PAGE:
Digital media measurement vendor DoubleVerify has spent years ardently stressing the festering problem of connected TV advertising fraud. On one hand, CTV ad fraud has been exacerbated by the pandemic and therefore been good for business, while the other hand shows that the proliferation of CTV viewing has made DoubleVerify’s job of debunking myths a little trickier.
With TV ad dollars shifting post-haste from traditional pay TV to CTV apps, marketers are being lulled into a false sense of security on the pretense that their ad dollars are being targeted at the crème de la crème of targeted viewers. That just isn’t the case for many advertisers.
DoubleVerify’s reporting recently discovered that an unnamed client’s ad campaigns were running in 50 apps across CTV devices, when the client was of the understanding it had signed up for campaigns on just 8 apps. This sounds like getting more bang for your buck, but this additional reach brings viewability concerns because around half of impressions failed to play even 25% of the ad, according to DoubleVerify’s data. The vendor eventually refined the campaigns to bring completion rates up to 70%, but still DoubleVerify’s technology does not solve the fundamental issue of ad fraud at the source.
For that reason, CEO Mark Zagorski took to this year’s virtual CES to outline four challenges to realizing the CTV advertising opportunity. He slammed inconsistent technology and standards across the industry, calling for standardization of the way transactions are tracked and measured between buyers and sellers on CTV. In Zagorski’s eyes, there needs to be one metric to rule them all; one metric upon which an advertiser feels confident in buying across digital platforms.
This dovetails with inconsistent data. “Right now, we have challenges with certain platforms withholding certain types of data that helps with easier measurement,” said Zagorski, without naming any names. “This is very different to linear where a rating point is a rating point, and all publishers or linear TV networks provide as much data as possible to fuel that data (such as set top owners releasing certain amounts of data so metrics can be put together). We need to move beyond data gardens to a world of consistent technology.”
Another challenge that advertisers did not face in linear TV is the ability to block certain types of content, a feature which is still not universally available in the CTV ecosystem, although Zagorski admitted that is changing rapidly.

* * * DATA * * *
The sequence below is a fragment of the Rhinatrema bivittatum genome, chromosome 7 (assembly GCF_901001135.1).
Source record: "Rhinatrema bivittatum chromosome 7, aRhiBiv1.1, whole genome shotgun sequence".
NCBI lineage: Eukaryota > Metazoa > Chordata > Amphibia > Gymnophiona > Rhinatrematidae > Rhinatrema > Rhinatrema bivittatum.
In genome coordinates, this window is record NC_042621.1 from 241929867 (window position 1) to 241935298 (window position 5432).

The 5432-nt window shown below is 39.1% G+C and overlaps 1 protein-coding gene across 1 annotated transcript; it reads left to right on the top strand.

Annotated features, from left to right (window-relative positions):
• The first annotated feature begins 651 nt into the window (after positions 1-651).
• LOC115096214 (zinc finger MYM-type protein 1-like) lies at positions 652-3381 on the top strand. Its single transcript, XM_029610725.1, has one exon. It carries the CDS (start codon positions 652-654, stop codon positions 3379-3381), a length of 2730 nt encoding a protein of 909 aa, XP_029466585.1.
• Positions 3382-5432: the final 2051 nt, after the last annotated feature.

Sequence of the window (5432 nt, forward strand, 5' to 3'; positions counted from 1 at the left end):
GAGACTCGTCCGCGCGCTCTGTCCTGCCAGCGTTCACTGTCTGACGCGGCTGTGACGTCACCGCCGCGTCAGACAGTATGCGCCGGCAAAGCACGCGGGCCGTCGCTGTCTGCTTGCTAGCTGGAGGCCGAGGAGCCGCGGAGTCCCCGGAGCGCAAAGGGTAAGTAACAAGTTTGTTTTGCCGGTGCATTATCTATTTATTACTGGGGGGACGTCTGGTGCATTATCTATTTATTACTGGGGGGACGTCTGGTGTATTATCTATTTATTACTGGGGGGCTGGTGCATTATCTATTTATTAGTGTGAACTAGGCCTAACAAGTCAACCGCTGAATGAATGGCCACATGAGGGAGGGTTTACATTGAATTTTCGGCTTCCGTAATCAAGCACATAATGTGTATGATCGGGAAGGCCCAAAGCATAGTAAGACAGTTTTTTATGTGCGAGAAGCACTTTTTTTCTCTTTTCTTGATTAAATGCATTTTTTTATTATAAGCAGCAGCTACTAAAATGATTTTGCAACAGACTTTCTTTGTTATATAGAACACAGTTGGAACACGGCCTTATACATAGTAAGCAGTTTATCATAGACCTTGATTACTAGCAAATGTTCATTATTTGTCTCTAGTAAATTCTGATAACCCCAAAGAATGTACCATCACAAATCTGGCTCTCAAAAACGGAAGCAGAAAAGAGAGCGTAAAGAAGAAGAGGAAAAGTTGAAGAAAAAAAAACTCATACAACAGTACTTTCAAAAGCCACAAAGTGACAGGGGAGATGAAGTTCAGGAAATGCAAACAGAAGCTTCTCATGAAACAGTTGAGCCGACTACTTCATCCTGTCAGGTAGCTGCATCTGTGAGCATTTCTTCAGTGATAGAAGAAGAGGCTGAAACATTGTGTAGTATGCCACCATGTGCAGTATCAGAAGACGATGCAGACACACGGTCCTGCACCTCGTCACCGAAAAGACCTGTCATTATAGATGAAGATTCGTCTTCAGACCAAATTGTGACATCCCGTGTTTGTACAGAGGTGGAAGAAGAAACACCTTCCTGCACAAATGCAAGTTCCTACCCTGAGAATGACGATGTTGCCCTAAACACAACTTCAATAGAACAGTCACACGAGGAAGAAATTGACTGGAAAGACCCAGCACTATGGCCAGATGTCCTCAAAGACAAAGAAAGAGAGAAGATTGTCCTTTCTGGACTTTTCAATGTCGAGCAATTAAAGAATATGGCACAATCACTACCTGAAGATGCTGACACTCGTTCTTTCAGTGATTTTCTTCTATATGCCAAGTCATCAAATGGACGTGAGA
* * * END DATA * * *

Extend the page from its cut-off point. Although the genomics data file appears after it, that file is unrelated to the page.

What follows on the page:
His final gripe is the issue of multiple tags creating operational inefficiencies. “A single piece of code can work across multiple types of properties. We’ve created an omni-tag so we can capture data on any device. A single tag creates a single view across all media,” added Zagorski.
It’s notable that companies like Nielsen have been challenged to do this, but matching data across set tops, people meters, diary entries and more sources is not something the incumbent measurement firm has seen as worthwhile.
DoubleVerify CPO Jack Smith then took the reins. He drilled down into why CTV is such an attractive prospect to fraudsters – with high CPM and high-demand inventory being the biggest lures.
Dropping in some frightening figures, Smith observed a 161% increase in CTV fraud rate from Q1 2019 to Q1 2020, monitoring over 1,300 fraudulent CTV apps in H1 2020 alone in that time, while detecting over half a million fraudulent devices every day.
An underlying problem is that CTVs are perceived as premium devices, when the reality is that bad apps can still appear on good platforms – and this problem primarily manifests as bot fraud. While bots account for about 20% of ad fraud on desktop and mobile, about 78% of CTV fraud is driven by bots, according to Smith.
As well as doing its part on the education side, DoubleVerify does have some actual proprietary technology for combatting ad fraud. The company has built a dedicated fraud lab with an in-house AI system lead by a crack team of data scientists constantly looking at suspicious activity. This human-machine combination is essential to combatting ad fraud.
The creation of a certification program with some of the top programmatic platforms last year was another milestone for DoubleVerify in stamping out ad fraud and raising awareness. Members include SpotX, The Trade Desk, Xandr, Verizon Media, MediaMath, Amobee, Adephic, and VideoAmp, which must demonstrate to DoubleVerify the ability to prevent fraud and invalidate traffic by applying pre-bid app and device protection.
And clearly it’s working, with DoubleVerify finding 11% less fraud within the certification program compared with buying programmatically through the open market. Smith also warned of seeing 1.2% more ad fraud within non-certified platforms that are direct to publishers.
This program launched almost exactly a year ago, for detecting both ad fraud and invalid traffic on CTVs – using detection algorithms without requiring SDK integration.
Since then, DoubleVerify says it has increased transparency through its reporting, by adding features such as inclusion/exclusion lists and video filtering (including blocking for CTV), while DoubleVerify’s 2021 roadmap is all about building full transparency in CTV environments. This year, it plans to add app-level controls (e.g. star ratings, user reviews), as well as content-level classification and avoidance.
DoubleVerify has already kicked off 2021 by achieving Media Rating Council (MRC) accreditation for display and video rendered ad impression measurement and sophisticated invalid traffic filtration in CTVs, including – of course – ad fraud.
“Our clients want consistent classification and to use the same rule sets used on other channels,” added Zagorski.